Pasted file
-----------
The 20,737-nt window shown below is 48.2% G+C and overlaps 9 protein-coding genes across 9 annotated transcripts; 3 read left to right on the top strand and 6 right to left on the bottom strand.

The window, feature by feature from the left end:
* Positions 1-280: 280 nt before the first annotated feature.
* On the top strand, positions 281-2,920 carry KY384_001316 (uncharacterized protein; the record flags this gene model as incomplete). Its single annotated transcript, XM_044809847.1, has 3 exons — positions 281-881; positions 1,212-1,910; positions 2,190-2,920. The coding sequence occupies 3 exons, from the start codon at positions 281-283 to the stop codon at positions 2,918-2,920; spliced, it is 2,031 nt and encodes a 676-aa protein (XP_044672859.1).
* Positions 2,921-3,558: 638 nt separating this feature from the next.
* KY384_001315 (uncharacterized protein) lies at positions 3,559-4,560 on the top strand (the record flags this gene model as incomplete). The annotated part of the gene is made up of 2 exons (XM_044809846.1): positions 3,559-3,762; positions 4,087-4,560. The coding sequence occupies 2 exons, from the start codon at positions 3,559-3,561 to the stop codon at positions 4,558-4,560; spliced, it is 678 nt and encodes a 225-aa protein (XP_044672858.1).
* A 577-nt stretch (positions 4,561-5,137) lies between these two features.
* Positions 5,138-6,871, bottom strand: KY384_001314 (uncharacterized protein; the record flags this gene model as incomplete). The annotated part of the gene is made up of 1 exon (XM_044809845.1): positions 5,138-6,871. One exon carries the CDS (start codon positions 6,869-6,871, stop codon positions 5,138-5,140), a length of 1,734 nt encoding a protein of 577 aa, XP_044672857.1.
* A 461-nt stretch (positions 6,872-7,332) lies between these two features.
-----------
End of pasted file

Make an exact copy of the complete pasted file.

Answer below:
The 20,737-nt window shown below is 48.2% G+C and overlaps 9 protein-coding genes across 9 annotated transcripts; 3 read left to right on the top strand and 6 right to left on the bottom strand.

The window, feature by feature from the left end:
* Positions 1-280: 280 nt before the first annotated feature.
* On the top strand, positions 281-2,920 carry KY384_001316 (uncharacterized protein; the record flags this gene model as incomplete). Its single annotated transcript, XM_044809847.1, has 3 exons — positions 281-881; positions 1,212-1,910; positions 2,190-2,920. The coding sequence occupies 3 exons, from the start codon at positions 281-283 to the stop codon at positions 2,918-2,920; spliced, it is 2,031 nt and encodes a 676-aa protein (XP_044672859.1).
* Positions 2,921-3,558: 638 nt separating this feature from the next.
* KY384_001315 (uncharacterized protein) lies at positions 3,559-4,560 on the top strand (the record flags this gene model as incomplete). The annotated part of the gene is made up of 2 exons (XM_044809846.1): positions 3,559-3,762; positions 4,087-4,560. The coding sequence occupies 2 exons, from the start codon at positions 3,559-3,561 to the stop codon at positions 4,558-4,560; spliced, it is 678 nt and encodes a 225-aa protein (XP_044672858.1).
* A 577-nt stretch (positions 4,561-5,137) lies between these two features.
* Positions 5,138-6,871, bottom strand: KY384_001314 (uncharacterized protein; the record flags this gene model as incomplete). The annotated part of the gene is made up of 1 exon (XM_044809845.1): positions 5,138-6,871. One exon carries the CDS (start codon positions 6,869-6,871, stop codon positions 5,138-5,140), a length of 1,734 nt encoding a protein of 577 aa, XP_044672857.1.
* A 461-nt stretch (positions 6,872-7,332) lies between these two features.